He is no longer the president of Yemen, but that doesn’t mean former leader Ali Abdullah Saleh has disappeared from view.
Saleh was ousted from power last February, following over a year of mass protests against him and an assassination attempt.
But now, he is opening a museum in the capital, Sanaa, documenting his 33 years in power.
Located in a wing of the Saleh mosque, one of the museum’s central display cases exhibits some of the clothes the former president was wearing when rockets struck his Sanaa palace in June 2011, in an apparent assassination attempt.
As well as Saleh’s burnt suit and accessories, the exhibit also includes fragments of shrapnel that were taken out of the former leader’s body during his hospital treatment in Saudi Arabia.
“As you can see, this is what remains of the suit that his excellency the leader [former president Ali Abdullah Saleh] was wearing and the carpet that he was praying on. As you can also see, there are fragments, small pieces of wooden shrapnel and screws that were taken off his [Saleh] body. Also the glasses and watch he was wearing,” said museum worker, Sadeq Mohsin Ashiya.
Also on display at the museum are many of the gifts given to Saleh by kings, presidents and world leaders over the course of his rule. These include Korans, ancient manuscripts, golden swords, daggers, firearms, shields and medals.
Museum worker Abbas Mohammed al-Nawirah said the collection represented items that Saleh received as personal gifts.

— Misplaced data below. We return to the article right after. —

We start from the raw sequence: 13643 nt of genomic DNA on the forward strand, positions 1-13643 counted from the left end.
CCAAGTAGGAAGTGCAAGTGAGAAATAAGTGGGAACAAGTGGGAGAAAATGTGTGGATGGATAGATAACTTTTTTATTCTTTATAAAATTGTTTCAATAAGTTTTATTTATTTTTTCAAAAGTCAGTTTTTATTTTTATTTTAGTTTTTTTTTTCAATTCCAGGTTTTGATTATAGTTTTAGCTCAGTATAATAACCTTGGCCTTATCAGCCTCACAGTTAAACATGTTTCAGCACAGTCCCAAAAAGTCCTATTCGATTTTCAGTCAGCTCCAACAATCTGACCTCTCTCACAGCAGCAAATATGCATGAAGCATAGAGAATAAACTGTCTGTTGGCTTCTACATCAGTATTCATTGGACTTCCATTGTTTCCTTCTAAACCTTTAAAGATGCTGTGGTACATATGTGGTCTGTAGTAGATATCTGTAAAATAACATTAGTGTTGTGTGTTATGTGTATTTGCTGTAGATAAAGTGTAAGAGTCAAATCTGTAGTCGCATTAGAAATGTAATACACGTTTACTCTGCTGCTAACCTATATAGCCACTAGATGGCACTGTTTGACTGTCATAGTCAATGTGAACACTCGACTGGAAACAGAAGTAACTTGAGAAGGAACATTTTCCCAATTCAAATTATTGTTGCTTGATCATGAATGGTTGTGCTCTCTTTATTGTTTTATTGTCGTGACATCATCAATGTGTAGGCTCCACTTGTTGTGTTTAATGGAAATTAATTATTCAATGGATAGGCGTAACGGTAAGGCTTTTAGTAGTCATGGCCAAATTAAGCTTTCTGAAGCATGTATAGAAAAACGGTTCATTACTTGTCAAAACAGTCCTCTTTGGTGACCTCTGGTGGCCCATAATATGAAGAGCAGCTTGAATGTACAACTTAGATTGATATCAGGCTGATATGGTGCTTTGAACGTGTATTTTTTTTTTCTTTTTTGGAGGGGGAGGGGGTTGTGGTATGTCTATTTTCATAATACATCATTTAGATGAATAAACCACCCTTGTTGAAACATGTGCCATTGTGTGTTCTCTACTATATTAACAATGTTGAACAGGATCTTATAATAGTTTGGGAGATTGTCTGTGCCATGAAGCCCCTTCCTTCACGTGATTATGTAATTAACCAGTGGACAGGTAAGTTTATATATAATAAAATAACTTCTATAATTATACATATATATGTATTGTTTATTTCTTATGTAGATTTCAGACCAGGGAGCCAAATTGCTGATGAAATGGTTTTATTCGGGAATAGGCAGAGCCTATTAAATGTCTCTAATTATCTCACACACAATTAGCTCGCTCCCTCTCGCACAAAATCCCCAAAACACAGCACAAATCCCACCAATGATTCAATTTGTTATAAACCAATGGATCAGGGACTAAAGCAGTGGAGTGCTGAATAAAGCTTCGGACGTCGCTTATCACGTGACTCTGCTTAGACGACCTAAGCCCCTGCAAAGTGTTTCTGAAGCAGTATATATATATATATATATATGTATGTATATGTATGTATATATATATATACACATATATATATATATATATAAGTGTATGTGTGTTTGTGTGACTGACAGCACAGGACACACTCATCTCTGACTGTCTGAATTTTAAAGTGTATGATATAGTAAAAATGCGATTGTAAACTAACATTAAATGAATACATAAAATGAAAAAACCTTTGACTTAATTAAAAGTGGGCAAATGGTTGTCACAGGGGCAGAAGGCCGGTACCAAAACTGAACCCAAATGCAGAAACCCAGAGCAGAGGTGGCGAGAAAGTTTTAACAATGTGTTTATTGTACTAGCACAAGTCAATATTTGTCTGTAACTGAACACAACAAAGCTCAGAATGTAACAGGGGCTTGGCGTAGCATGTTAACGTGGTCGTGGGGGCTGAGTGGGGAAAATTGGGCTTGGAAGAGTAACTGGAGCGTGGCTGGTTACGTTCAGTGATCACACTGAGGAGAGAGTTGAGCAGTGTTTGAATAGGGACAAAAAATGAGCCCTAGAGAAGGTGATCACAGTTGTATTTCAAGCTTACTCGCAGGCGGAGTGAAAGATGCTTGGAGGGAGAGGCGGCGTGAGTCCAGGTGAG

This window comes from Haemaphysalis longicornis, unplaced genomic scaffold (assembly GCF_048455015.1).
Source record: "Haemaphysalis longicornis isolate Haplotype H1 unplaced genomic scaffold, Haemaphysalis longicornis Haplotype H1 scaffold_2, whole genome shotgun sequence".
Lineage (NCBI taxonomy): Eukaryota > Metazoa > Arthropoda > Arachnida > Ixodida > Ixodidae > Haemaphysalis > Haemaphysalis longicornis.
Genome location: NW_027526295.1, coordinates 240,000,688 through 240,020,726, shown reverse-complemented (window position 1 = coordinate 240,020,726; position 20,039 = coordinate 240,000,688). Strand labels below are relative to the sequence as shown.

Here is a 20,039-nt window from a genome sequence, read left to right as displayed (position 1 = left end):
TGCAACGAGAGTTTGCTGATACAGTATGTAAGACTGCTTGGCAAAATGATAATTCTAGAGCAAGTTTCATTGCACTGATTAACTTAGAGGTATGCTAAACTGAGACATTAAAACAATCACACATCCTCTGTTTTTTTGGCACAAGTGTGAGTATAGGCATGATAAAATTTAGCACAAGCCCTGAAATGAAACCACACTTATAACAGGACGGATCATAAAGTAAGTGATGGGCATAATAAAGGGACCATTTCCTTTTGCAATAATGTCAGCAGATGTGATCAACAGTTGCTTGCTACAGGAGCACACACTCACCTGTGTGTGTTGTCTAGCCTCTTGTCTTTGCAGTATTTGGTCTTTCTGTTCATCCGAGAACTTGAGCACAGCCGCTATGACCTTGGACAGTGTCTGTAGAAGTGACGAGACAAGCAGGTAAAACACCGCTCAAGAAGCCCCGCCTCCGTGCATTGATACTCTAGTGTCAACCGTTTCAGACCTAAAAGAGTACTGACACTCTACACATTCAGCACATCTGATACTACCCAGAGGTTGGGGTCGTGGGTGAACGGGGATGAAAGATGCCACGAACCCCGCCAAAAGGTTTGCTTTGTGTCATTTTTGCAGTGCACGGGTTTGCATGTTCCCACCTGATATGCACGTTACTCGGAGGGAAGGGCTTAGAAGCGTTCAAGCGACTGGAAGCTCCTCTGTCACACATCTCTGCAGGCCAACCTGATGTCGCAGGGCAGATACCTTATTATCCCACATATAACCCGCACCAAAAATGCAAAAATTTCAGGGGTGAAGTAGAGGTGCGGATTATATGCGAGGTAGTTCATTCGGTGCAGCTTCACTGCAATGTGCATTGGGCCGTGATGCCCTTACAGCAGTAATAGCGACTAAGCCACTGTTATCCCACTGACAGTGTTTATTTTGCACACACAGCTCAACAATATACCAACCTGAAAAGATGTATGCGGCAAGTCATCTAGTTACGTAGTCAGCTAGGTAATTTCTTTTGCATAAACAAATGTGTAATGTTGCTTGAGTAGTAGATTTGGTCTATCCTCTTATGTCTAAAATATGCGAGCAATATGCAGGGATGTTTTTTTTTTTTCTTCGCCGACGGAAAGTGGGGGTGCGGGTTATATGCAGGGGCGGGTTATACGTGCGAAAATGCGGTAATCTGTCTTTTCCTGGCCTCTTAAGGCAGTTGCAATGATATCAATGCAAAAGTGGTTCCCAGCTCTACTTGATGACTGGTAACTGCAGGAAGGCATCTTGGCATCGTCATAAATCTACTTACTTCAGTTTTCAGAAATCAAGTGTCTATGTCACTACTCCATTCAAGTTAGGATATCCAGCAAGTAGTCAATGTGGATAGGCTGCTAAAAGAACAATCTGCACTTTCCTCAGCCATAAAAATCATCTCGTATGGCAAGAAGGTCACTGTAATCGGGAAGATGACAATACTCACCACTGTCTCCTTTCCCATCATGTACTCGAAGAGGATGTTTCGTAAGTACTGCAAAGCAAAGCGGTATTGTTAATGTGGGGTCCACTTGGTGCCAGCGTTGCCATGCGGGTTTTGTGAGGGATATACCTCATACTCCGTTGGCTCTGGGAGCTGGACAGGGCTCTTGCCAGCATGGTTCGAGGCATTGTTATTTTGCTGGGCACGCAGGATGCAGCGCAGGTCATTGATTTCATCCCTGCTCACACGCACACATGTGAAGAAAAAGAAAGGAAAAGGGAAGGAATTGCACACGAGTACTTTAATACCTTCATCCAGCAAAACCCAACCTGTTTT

“The private possessions of President Ali Abdullah Saleh were transferred to al-Saleh Mosque (where the museum is located), and what is public property was left at the Presidential Palaces,” he said.
At the museum’s entrance, visitors are greeted by a large portrait of the former president, as well as paintings of trees depicting the lineage of Yemeni tribes and rulers.
Museum curator Abdul-Wali al-Qadi said that with nearly everything now in place, the exhibition would soon be officially opened.
“Now, it [the museum] is ready, just the finishing touches need to be done like the lights, air-conditioning and cameras before it is officially opened,” he said.
But the first visitors have already had a chance to preview the exhibits.
One man said the displays reflected an important part of Yemen’s modern history.
“This is a history that all generations will undoubtedly benefit from in every way. There are antiques of political, historical and social relevance. It also shows a lot of the leader Ali Abdullah Saleh’s activities during his rule,” said visitor, Mohammed Ba Alawi.
The Saleh mosque, which houses the museum, was built by the former president himself during the final decade of his rule.
He closely supervised the building work in a bid to create a stunning monument, using building and decorative techniques modeled on some of the world’s most important Islamic buildings.
The Saleh mosque, which can accommodate around 40,000 worshipers, was completed in 2008.
But with its new addition, is not just a place for worshipers but for curious visitors, wanting to take a look into the life of their former president.